Published On: Thu, Jul 21st, 2016

U.S. ambassador explores bilateral issues with Mexico

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MEXICO CITY — The Mexican Council of International Affairs (Comexi, for its acronym in Spanish) met with the new U.S. ambassador, Roberta Jacobson, in order to address bilateral issues between the two countries.

Issues such as migration, environment, trade integration, education, empowerment of women and paradigms in the U.S. perception of Mexico, among others, were discussed at the meeting.

During the meeting they discussed how the countries of North America — Mexico, the United States and Canada — can face global challenges nowadays.

The council president, Jaime Zabludovsky, explained in a statement that “there are many issues that connect our countries and we need to discuss in order to provide ideas and solutions for a brighter future.”

Jaime Zabludovsky. (PHOTO: empresariosaem.com)

Jaime Zabludovsky. (PHOTO: empresariosaem.com)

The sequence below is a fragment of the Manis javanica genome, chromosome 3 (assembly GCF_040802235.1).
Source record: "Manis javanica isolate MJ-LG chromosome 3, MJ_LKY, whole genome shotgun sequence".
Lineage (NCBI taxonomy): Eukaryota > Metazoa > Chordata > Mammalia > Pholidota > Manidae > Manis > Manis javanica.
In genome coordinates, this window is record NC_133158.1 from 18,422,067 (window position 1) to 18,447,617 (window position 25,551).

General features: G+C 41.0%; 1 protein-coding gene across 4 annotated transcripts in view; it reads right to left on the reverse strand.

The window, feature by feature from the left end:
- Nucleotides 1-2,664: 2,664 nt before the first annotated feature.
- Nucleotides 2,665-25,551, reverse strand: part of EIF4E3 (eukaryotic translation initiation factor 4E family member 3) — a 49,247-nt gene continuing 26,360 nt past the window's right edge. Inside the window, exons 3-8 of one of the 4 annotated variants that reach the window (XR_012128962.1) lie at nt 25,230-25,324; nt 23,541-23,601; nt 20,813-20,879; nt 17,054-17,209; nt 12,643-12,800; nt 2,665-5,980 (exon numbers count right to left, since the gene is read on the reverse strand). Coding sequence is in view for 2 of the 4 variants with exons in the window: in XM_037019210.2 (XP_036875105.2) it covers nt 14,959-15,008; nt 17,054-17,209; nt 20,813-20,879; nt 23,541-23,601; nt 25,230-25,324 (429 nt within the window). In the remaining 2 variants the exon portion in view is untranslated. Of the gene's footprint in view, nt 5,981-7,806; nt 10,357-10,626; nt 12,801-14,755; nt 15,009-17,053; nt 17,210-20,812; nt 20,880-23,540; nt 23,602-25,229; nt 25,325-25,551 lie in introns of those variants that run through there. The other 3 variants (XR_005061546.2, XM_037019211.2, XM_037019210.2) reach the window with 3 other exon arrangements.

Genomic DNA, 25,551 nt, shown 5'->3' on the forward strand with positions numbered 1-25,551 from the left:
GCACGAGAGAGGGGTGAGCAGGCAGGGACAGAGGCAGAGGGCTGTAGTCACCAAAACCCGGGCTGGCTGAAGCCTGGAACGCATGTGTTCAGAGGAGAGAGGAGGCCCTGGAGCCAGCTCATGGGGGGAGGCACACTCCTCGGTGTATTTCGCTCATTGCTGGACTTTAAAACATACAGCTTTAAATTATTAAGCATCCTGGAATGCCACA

The meeting is part of the “Diplomatic Tables” from Comexi, which are focused on bringing closer the opinions of the representatives from other countries in Mexico to the membership of the council, to strengthen knowledge and discussion of multilateral relations.

Before this meeting, another meeting with the ambassadors of New Zealand and France, Clare Ann Kelly and Maryse Bossière, respectively, was held.

Ambassador Jacobson presents her Letters of Credence to Mexican President Enrique Peña Nieto. Mexico’s Secretary of Foreign Relations Claudia Ruiz Massieu is in the back. (PHOTO: U.S. Embassy)

Ambassador Jacobson presents her Letters of Credence to Mexican President Enrique Peña Nieto. Mexico’s Secretary of Foreign Relations Claudia Ruiz Massieu is in the back. (PHOTO: U.S. Embassy)



The council said that the border between the U.S. and Mexico, which is 3,140 kilometers long, is the busiest in the world, with a million people and 300,000 vehicles crossing it daily.

Zabludovsky explained that Mexico is also the second largest trading partner of the country’s northern neighbor, by generating an exchange of nearly one million dollars per minute on trade and investment between the two nations, according to a report by the Ministry of Foreign Affairs (SRE, for its acronym in Spanish).

According to figures from the Institute for Mexicans Abroad (IME, for its acronym in Spanish), more than 34 million Mexican nationals live in the U.S., representing a crucial challenge to be attended by the two countries.

Source: notimex.gob.mx

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